This reiterates pledges made in our 2019 manifesto, which you can read here.
Our plan calls on the government to:
Invest in grants to upgrade insulation in all existing homes, creating over 500,000 skilled green jobs.
Require all new homes to be eco-friendly, tackling developers who cut corners with higher standards and regular inspections.
Increase minimum efficiency standards for privately rented properties and remove the cost cap on improvements, so tenants aren't trapped in cold homes.
Empower councils to develop community energy-saving projects, including delivering housing energy efficiency improvements street by street.
Grade Stamp Duty Land Tax by the energy rating of the property.
We've produced a pack of essential resources for campaigning on improving our homes:
We have full and two-colour Focus drop-in articles highlighting our call for better homes and lower bills.
With nominations now closed for the May elections, many thanks to everyone who has put in so much work to getting candidates approved, selected and safely nominated. From a first look at the numbers, we've seen a good increase in our candidate totals in Scotland and Wales, with the numbers broadly the same in England compared with last time.
The improvement in air quality that we saw during lockdowns brought the issue, an early target of environmentalism, to the fore of public attention. The moment provided us with insight into what might be possible for future air quality in our communities.
Given the significant threat to health and well-being that poor air quality represents, raising awareness of the transformative impact that local initiatives can have is a vital campaign point.
YouGov polling found that across six European countries, two thirds said they did not want to go back to pre-Covid pollution levels. Roughly the same proportion (68%) agreed that cities and towns must take effective measures to protect citizens from air pollution, even if it means preventing polluting cars from entering city centres to protect clean air, with as many as 63% of drivers themselves in support.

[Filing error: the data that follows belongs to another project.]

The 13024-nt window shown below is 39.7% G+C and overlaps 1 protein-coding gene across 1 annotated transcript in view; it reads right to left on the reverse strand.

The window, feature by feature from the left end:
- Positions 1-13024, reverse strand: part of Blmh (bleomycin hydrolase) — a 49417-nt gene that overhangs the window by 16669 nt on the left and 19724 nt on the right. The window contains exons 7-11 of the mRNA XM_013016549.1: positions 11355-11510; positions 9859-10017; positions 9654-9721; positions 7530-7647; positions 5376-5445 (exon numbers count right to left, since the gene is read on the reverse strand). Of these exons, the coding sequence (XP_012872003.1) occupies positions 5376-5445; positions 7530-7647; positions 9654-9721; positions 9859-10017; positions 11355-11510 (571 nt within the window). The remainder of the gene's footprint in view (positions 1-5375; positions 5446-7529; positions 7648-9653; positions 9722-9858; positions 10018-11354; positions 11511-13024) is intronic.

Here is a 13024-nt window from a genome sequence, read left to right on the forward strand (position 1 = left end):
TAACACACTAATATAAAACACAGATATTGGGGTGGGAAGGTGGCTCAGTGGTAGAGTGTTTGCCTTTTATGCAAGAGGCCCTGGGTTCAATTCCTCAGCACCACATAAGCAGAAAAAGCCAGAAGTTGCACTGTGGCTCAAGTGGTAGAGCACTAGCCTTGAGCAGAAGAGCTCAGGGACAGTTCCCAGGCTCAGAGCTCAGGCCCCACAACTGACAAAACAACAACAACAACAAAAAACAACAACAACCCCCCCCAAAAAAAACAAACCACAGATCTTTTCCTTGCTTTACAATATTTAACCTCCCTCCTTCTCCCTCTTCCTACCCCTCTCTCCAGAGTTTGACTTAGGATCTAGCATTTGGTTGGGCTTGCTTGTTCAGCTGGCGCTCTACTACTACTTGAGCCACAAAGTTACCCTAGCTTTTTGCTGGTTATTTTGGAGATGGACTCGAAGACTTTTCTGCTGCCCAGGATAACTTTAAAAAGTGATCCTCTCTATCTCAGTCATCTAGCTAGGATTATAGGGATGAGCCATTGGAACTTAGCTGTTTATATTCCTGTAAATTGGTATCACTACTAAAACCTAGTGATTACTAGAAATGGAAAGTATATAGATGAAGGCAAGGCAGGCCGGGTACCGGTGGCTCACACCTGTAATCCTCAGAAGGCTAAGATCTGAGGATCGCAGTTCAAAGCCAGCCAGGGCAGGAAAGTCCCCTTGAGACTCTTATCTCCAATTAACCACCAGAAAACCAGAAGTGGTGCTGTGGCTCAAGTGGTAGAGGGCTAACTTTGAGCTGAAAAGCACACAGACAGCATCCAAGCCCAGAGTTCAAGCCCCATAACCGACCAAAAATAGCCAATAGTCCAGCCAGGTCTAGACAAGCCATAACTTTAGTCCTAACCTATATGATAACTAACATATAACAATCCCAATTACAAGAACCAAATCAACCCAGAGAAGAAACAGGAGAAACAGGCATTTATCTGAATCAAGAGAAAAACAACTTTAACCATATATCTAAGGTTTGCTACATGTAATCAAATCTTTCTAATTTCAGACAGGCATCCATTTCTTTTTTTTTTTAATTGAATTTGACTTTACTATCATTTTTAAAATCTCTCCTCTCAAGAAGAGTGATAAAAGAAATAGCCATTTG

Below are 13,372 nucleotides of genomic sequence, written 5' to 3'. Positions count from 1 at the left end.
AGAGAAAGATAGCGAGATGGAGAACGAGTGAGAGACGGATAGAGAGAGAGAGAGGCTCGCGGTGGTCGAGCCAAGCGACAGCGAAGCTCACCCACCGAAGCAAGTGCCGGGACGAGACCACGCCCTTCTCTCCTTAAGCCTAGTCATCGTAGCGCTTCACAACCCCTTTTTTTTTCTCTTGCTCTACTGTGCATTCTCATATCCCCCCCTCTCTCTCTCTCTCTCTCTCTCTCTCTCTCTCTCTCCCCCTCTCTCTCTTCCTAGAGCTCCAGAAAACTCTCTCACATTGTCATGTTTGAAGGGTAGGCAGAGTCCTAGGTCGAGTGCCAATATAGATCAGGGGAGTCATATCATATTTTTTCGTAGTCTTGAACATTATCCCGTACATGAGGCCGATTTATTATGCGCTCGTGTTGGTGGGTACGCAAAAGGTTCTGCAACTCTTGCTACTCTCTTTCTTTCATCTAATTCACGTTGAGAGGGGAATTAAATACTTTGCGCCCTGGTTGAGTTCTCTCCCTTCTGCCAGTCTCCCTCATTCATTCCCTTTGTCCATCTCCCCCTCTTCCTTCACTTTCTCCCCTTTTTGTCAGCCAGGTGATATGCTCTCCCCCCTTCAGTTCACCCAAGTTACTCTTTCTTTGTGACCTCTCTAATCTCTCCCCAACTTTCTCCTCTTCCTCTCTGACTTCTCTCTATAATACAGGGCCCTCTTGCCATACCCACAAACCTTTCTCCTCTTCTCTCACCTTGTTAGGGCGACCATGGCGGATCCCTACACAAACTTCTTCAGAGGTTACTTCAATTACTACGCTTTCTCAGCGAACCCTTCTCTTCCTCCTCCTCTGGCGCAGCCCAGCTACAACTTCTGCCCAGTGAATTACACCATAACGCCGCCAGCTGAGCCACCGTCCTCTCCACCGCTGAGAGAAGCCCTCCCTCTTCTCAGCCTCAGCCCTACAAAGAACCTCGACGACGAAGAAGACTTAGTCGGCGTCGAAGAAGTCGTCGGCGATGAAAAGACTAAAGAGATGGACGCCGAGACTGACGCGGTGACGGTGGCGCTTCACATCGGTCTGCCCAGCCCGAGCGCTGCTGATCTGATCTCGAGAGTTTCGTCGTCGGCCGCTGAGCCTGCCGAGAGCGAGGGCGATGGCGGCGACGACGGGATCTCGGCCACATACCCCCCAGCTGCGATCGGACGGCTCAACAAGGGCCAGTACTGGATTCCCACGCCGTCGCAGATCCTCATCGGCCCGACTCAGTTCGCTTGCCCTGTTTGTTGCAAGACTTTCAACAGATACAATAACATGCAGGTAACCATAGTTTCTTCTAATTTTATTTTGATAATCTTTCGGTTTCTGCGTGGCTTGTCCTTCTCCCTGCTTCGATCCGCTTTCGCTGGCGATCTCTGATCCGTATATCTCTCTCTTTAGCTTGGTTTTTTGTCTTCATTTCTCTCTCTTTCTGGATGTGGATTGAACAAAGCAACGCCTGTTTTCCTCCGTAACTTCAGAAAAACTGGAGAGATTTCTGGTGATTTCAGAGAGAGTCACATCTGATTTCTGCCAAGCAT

Around three quarters (74%) of respondents believed that cities must take effective measures to protect citizens from air pollution, with just 10% opposed.
We have an opportunity, as we look forward, to improve the health of people and the planet.
Air Pollution is the most significant environmental threat to health in the UK, responsible for 36,000 early deaths every year. It causes the development of heart disease, stroke, respiratory disease and lung cancer.
Fine particulate matter (PM2.5) is the primary cause of damage, with nitrogen dioxide (NO2) also responsible.
Children are at greater risk from air pollution, with those living in polluted areas more likely to have reduced lung growth. Maternal exposure to polluted air can result in premature and low birth-weight babies.
A quarter of UK children attend schools with air pollution above the World Health Organisation limit, placing 3.4 million young people at increased risk of asthma, obesity, and cognitive impairments.
Schools should be safe places. They should not threaten the health of our children.